By  on August 19, 2014

PARIS — Empowered by financial backing from its new investors, Belgian fashion brand A.F. Vandevorst is setting up its first flagship — 16 years after the husband-and-wife duo An Vandevorst and Filip Arickx founded the label in their native Antwerp.

“It’s a small store, but in a great location,” Arickx said of the 650-square-foot unit, slated to open today on Lombardenvest 20 in Antwerp’s city center, a stone’s throw from Dries Van Noten and Acne Studios. “The district has no name, it’s just where fashion is sold,” he added.

Designed in collaboration with Belgian scenographer Bob Verhelst, who previously lent his eye to Maison Martin Margiela, Hermès and Cartier, among others, and architect Thomas Van Looij, the building features a retail space on the ground floor and a showroom on the upper level, where twice a month the duo will offer private appointments to select clients, “advising” and “guiding” them through its collections, which will also be “an exciting way to gain feedback on our work,” Arickx noted.

Building on A.F. Vandevorst’s signature theme — the Red Cross — the shop’s interior is kept clean and sleek in mostly oyster white, while fitting rooms are modeled after “cabinets at a nice, private hospital,” as Arickx put it.

“When I was 12, the Red Cross in our area was changing its furniture and my father and I went to pick it up. This is when I started collecting hospital design,” Arickx explained.

He said when he was 18 and met Vandevorst at the Royal Academy of Fine Arts in Antwerp, from which they both graduated in 1991, he realized she too was obsessed with the subject via art, most notably the works of Joseph Beuys. “The aesthetic stayed with us, and the red cross became our logo,” he said.

The new flagship will stock the designers’ main line as well as their accessories and shoe collection, which they launched in 2003. Prices range from 220 euros, or $292, for a T-shirt to 1,000 euros, or $1,339, for a coat.

Forced to discontinue their lingerie and swimwear lines in 2009 after the manufacturer encountered economic difficulties, A.F. Vandevorst could soon take up other categories, too. “We are now looking for partners to do perfume and collaborations with other disciplines we admire to show that the A.F. Vandevorst universe is bigger than garments. We would like to do objects, as well,” said Arickx.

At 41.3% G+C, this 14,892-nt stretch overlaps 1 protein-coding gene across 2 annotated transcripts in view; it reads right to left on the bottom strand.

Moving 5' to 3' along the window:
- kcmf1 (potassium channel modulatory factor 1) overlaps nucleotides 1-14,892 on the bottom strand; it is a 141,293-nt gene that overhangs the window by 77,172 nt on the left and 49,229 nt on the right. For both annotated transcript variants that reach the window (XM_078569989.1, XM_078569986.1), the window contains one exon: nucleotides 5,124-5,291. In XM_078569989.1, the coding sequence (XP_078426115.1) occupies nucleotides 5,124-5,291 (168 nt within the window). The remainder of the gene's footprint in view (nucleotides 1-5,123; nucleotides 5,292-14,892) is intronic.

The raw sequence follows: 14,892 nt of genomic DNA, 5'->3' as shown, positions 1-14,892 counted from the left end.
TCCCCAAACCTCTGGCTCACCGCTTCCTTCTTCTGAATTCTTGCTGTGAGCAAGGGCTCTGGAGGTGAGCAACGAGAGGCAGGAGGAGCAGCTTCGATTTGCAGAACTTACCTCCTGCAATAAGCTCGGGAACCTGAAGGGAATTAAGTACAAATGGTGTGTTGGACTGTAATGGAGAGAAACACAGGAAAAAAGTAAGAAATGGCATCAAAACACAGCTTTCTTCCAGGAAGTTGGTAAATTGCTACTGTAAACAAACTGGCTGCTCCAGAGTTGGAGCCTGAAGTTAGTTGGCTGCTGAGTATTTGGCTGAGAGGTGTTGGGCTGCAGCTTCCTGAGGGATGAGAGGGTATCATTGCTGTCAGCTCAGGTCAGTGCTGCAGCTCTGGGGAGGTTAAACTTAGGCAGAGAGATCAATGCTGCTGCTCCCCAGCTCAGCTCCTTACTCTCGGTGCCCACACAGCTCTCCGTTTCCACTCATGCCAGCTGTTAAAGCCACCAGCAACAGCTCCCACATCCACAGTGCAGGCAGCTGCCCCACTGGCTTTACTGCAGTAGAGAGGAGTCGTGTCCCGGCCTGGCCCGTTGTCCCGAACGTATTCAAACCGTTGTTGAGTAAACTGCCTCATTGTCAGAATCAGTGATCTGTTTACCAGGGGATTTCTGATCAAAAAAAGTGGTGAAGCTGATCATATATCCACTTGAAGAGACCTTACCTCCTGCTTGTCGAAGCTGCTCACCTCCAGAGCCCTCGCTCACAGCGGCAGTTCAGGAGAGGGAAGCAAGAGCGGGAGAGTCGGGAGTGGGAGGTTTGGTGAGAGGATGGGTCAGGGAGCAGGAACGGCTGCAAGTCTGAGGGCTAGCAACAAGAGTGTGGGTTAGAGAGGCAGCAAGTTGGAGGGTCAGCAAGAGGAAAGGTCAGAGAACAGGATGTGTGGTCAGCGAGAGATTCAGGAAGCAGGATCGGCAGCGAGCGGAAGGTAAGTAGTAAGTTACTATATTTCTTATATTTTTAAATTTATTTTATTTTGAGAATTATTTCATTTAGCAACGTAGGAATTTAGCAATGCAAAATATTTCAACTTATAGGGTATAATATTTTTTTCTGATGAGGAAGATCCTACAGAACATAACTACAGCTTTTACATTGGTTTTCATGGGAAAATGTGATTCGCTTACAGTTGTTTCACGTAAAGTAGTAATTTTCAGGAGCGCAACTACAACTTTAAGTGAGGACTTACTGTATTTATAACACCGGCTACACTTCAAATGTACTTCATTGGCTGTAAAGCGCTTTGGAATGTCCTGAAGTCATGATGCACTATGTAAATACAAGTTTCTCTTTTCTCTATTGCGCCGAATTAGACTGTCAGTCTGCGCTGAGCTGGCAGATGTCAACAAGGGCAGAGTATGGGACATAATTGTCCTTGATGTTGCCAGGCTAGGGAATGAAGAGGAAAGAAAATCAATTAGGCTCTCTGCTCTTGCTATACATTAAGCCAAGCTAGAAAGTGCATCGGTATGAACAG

The fashion label currently counts 118 points of sale, including Selfridges in London, Day and Night in Saint Petersburg, Russia, and Tom Greyhound in Paris, and is present in 22 countries. “We know that Antwerp will work,” assured Arickx. “The Benelux countries, Germany and Russia are our biggest markets. In Moscow, we are quite institutional we are told, but we would also love to go to London, New York and Paris” via stand-alone venues or corners in department stores, he said.

Also today, the designers are relaunching their Web site and e-boutique, which they originally set up in 2010, but ultimately judged “old-fashioned.”

Arickx said he is aiming to double the company’s annual turnover in the next five years, which in 2013 stood at 3.2 million euros, or $4.3 million at average exchange, via expansion of its retail business and women’s wear, doubling the number of what is currently 70 styles per collection within the same time frame.

“With the new investment, we can finally concentrate on the creative part of our business —An on the collections, me on the projects,” he said.

Pierre Cigrang, the Belgian shipping magnate whose family company CLdN injected “a high-six-figure amount” in the Belgian fashion brand in 2013, said “the brand has a very strong style and story, and it has potential; there is more to it than what [you see], that’s a reason for an investor to go in.”

Cigrang, who together with his brother Christian invested in Raf Simons’ namesake label in the Nineties and recently acquired majority stakes in Belgian newcomer and International Woolmark Prize winner Christian Wijnants and Antwerp-based shoe label WHF, is actively shopping for other brands, he divulged.

“We have hired a scout, someone with experience in acquisition and restructuring, to look for opportunities and come back to us with ideas. We are interested in high-end women’s wear brands. The idea is to create a platform that will invest into fashion; it’s surely a different area,” said Cigrang, whose family has been in the sea freight business since 1928 and is currently worth 1 billion euros, or $1.38 billion.

“But we like that. We like dealing with things that fascinate us,” he said, adding that their enterprise has no declared budget for the shopping spree. “There is no urge for speed. We will decide as we go along.”

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